Writing Tip #93

Passed versus Past. Lots of writers get passed and past confused, but there’s an easy way to remember the correct word choice: Identify whether the word in question is a verb in the past tense. If it is a verb, then you should use passed:

  • I passed the sign-up sheet to the person sitting next to me.
  • He passed by my house on the way home from work.

If the word is an adverb or an adjective or a preposition or a noun, then it’s past:

  • My mom doesn’t like to think about the past. (noun)
  • She was past president of The Rotary Club. (adjective)
  • The little girl threw the Frisbee past her mother. (adverb)
  • My house is located on the second block past the McDonald’s. (preposition)

Seems easy enough, right? How about these examples?

  • The young lady _______ an ominous-looking fellow on the street corner.
  • The young lady walked _______ an ominous-looking fellow on the street corner.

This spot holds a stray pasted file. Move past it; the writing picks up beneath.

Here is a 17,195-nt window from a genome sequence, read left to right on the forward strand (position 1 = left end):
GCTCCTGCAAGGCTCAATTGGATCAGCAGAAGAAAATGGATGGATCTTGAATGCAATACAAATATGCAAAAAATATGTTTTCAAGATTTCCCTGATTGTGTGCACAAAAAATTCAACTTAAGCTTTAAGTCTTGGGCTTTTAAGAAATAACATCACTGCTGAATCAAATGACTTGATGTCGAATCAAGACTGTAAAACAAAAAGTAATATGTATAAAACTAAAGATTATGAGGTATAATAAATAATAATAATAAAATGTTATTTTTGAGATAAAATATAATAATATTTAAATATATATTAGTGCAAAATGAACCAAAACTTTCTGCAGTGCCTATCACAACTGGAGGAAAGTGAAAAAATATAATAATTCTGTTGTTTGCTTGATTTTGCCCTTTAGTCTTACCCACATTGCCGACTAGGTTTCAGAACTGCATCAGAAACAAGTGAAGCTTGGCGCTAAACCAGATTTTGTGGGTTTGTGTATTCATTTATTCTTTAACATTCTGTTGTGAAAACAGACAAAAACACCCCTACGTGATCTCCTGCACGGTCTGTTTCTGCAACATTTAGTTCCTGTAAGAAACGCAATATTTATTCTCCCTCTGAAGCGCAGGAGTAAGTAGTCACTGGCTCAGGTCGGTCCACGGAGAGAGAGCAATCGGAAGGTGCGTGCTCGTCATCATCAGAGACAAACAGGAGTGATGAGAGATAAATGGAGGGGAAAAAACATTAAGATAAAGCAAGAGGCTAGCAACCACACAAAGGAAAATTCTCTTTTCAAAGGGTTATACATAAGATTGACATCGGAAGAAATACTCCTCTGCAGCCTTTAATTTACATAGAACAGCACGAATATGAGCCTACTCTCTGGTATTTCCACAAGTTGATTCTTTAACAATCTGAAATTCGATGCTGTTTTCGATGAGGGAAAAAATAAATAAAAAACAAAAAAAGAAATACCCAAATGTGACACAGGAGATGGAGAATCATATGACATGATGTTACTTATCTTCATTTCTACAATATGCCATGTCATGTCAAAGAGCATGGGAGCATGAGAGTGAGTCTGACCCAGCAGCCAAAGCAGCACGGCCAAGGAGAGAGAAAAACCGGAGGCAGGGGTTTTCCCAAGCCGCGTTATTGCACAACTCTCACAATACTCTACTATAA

In the first sentence, the missing word is the verb, so we use passed. In the second, it is an adverb (the verb is walked), so we use past.

Got it? Or, rather, have you passed the test?

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4 thoughts on “Writing Tip #93

  1. Good tip. I can see how passed/past might be a problem for some folks because the past tense of some verbs is formed by adding -t rather than -ed: e.g., dealt, burnt (in UK English), felt, smelt (also in UK English). Cheers!

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